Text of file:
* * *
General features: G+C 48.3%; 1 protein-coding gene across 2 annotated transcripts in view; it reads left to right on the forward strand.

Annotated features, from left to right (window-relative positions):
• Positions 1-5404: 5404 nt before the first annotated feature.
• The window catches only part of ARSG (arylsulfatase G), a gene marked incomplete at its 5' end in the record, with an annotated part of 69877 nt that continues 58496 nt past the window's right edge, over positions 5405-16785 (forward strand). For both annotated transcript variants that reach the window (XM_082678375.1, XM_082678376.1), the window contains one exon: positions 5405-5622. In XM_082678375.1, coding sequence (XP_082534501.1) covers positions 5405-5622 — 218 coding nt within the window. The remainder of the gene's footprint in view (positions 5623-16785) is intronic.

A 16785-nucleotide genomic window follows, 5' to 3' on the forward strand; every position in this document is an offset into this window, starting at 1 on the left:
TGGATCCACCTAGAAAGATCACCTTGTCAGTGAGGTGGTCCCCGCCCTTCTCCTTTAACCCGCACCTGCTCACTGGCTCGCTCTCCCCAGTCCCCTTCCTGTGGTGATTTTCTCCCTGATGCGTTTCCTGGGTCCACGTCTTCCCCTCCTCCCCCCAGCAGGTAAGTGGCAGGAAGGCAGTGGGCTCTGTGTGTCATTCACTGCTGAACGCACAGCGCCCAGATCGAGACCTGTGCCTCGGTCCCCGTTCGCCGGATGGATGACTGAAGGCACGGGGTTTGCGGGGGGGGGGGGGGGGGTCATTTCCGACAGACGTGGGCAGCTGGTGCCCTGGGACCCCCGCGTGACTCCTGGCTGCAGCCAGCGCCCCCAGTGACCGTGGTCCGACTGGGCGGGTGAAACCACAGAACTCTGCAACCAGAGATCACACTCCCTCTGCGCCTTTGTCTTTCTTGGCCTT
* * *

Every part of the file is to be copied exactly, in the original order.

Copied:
General features: G+C 48.3%; 1 protein-coding gene across 2 annotated transcripts in view; it reads left to right on the forward strand.

Annotated features, from left to right (window-relative positions):
• Positions 1-5404: 5404 nt before the first annotated feature.
• The window catches only part of ARSG (arylsulfatase G), a gene marked incomplete at its 5' end in the record, with an annotated part of 69877 nt that continues 58496 nt past the window's right edge, over positions 5405-16785 (forward strand). For both annotated transcript variants that reach the window (XM_082678375.1, XM_082678376.1), the window contains one exon: positions 5405-5622. In XM_082678375.1, coding sequence (XP_082534501.1) covers positions 5405-5622 — 218 coding nt within the window. The remainder of the gene's footprint in view (positions 5623-16785) is intronic.

A 16785-nucleotide genomic window follows, 5' to 3' on the forward strand; every position in this document is an offset into this window, starting at 1 on the left:
TGGATCCACCTAGAAAGATCACCTTGTCAGTGAGGTGGTCCCCGCCCTTCTCCTTTAACCCGCACCTGCTCACTGGCTCGCTCTCCCCAGTCCCCTTCCTGTGGTGATTTTCTCCCTGATGCGTTTCCTGGGTCCACGTCTTCCCCTCCTCCCCCCAGCAGGTAAGTGGCAGGAAGGCAGTGGGCTCTGTGTGTCATTCACTGCTGAACGCACAGCGCCCAGATCGAGACCTGTGCCTCGGTCCCCGTTCGCCGGATGGATGACTGAAGGCACGGGGTTTGCGGGGGGGGGGGGGGGGGTCATTTCCGACAGACGTGGGCAGCTGGTGCCCTGGGACCCCCGCGTGACTCCTGGCTGCAGCCAGCGCCCCCAGTGACCGTGGTCCGACTGGGCGGGTGAAACCACAGAACTCTGCAACCAGAGATCACACTCCCTCTGCGCCTTTGTCTTTCTTGGCCTT